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7 Ways to Keep Holiday Shopping Costs Down

The holiday season is set to get underway, and if you still have to make up your gift list, now’s the time to get started. Having a plan makes sticking to your budget much easier, and it relieves a lot of the stress that goes along with holiday shopping. If you want to avoid getting caught up in the buying frenzy, here are some strategies that can save you some serious cash.

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Decide Whom You’re Buying Gifts For

Knowing whom you’re planning to shop for takes a lot of the guesswork out of gift buying, but one of the traps people nonetheless fall into is thinking they have get to something for everyone. It may sound harsh, but if you don’t have a lot to spend, you’ll have to decide who’s going to make the cut. Buying gifts for people out of a sense of guilt or obligation isn’t what the holiday spirit is about and it certainly won’t help your wallet.

Figure Out What You Can Afford to Spend

Unless you want to end up with a stack of credit card bills when the new year rolls around, you should be planning to pay cash for the gifts you buy. If you haven’t been setting aside money for holiday shopping throughout the year, you’ll have to give your finances a close look to see how much you can afford to part with. Putting a cap on what you want to spend for each person and as a whole makes sticking to your budget much easier.

Start Your Shopping Early

Waiting until Black Friday to start picking up gifts for the people on your list may mean missing out on some great deals in the meantime. Now’s the time of year when stores start marking down things like outdoor items, toys and apparel to make room for new holiday and seasonal stock. Keeping an eye on the sales that are going on leading up to the peak of the holiday shopping season is a smart move if you want to shave a few bucks off what you’re spending.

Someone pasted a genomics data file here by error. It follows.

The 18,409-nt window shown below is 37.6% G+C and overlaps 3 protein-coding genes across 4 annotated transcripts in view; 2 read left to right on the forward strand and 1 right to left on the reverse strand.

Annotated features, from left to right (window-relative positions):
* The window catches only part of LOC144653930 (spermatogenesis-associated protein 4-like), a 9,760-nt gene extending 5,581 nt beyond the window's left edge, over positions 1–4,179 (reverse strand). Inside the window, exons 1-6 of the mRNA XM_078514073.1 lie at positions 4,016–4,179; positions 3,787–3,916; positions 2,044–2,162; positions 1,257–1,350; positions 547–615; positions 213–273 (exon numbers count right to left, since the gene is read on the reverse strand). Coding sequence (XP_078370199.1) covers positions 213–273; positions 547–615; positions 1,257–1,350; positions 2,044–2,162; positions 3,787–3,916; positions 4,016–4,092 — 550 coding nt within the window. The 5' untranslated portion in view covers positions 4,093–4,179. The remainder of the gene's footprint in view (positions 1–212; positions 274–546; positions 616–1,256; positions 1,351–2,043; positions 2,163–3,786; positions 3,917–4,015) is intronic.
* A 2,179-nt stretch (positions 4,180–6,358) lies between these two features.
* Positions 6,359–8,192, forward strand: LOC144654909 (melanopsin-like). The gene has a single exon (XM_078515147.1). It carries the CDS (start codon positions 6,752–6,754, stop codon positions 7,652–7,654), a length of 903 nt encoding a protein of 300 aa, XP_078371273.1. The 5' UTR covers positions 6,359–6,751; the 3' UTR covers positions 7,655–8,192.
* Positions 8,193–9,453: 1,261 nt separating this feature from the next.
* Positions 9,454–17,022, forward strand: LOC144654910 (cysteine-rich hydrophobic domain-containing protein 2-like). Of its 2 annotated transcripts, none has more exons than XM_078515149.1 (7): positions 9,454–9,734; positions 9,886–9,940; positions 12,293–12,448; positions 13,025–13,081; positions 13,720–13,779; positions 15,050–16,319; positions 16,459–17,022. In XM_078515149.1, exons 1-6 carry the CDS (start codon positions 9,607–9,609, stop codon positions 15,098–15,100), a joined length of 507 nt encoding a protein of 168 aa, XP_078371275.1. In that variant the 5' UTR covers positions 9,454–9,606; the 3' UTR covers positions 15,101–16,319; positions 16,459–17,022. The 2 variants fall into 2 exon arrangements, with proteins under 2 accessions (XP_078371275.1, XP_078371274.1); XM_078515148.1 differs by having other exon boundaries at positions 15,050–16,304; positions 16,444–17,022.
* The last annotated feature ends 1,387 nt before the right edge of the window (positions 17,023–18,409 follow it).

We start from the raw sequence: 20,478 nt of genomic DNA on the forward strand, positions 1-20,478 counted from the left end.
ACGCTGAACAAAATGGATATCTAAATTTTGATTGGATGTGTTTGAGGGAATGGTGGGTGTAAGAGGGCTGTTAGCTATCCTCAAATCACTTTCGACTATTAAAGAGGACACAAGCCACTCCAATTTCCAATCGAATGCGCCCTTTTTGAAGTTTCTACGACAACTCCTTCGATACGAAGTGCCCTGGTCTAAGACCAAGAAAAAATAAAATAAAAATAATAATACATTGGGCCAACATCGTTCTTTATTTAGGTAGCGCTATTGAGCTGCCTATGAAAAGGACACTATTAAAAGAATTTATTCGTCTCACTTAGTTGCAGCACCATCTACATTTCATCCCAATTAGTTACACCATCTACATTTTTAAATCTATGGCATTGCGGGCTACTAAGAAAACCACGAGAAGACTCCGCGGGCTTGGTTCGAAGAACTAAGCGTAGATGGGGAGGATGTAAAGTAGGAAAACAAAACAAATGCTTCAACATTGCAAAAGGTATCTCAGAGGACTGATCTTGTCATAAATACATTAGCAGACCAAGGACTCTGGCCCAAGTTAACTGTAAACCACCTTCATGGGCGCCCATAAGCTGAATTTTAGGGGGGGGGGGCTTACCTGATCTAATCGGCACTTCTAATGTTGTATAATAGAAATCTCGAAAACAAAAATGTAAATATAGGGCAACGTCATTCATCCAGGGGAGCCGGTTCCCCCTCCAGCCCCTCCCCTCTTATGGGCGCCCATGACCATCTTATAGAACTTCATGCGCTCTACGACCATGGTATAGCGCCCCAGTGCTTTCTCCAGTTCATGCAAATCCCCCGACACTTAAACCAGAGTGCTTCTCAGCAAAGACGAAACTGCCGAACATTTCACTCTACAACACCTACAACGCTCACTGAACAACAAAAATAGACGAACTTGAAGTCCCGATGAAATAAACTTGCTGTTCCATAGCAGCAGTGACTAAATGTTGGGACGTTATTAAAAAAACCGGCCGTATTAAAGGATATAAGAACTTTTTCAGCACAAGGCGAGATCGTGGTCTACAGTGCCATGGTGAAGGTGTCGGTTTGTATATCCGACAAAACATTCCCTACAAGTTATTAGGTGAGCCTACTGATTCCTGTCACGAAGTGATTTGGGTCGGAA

Scope Out Discounts

As the holidays get closer, you’ll start to see retailers rolling out promotions in an effort to entice shoppers to spend more. Sites like RetailMeNot compile the different discounts that are available, and all you have to do is enter a promo code or print out a coupon to save on your purchase. Deal sites like Groupon are another good place to hunt down bargains. It’s also common to see stores offering free shipping for online purchases, which can save you money and headaches if you don’t like fighting the crowds.

Get Cash Back on Purchases

If you’re conscientious about credit card use, charging some or all of your holiday shopping may actually make sense. Buying gifts with a rewards card that pays you cash back on what you spend is an easy way to put some of that money back in your pocket. When you’re comparing cards, be sure to pay attention to what purchases qualify for cash back. Some cards only offer perks when you shop at certain stores, so you’ll want to pick one that fits with what you’re planning to buy.

Stock Your Pantry Now

One of the best parts about the holidays is gathering around the table with friends and family for a big dinner. What’s even better is having everything you need to make it well in advance. Check the grocery circulars each week for sales on basics, like flour, sugar and canned goods, and stock up on as many of your menu items as possible. You could also prepare certain dishes in advance and freeze them so that once the big day rolls around, you won’t have to worry about making any last-minute runs to the store.

Check Out Return Policies

Shopping online is a pretty convenient way to get what you need, but it can become a hassle if you have to return something. It may even cost money if you have to pay to have the item shipped back. Before you hit the checkout button, read over the seller’s return policy to make sure it won’t cost you a dime if you have to make a return or exchange.

Photo credit: flickr

Rebecca Lake Rebecca Lake is a retirement, investing and estate planning expert who has been writing about personal finance for a decade. Her expertise in the finance niche also extends to home buying, credit cards, banking and small business. She's worked directly with several major financial and insurance brands, including Citibank, Discover and AIG and her writing has appeared online at U.S. News and World Report, CreditCards.com and Investopedia. Rebecca is a graduate of the University of South Carolina and she also attended Charleston Southern University as a graduate student. Originally from central Virginia, she now lives on the North Carolina coast along with her two children.
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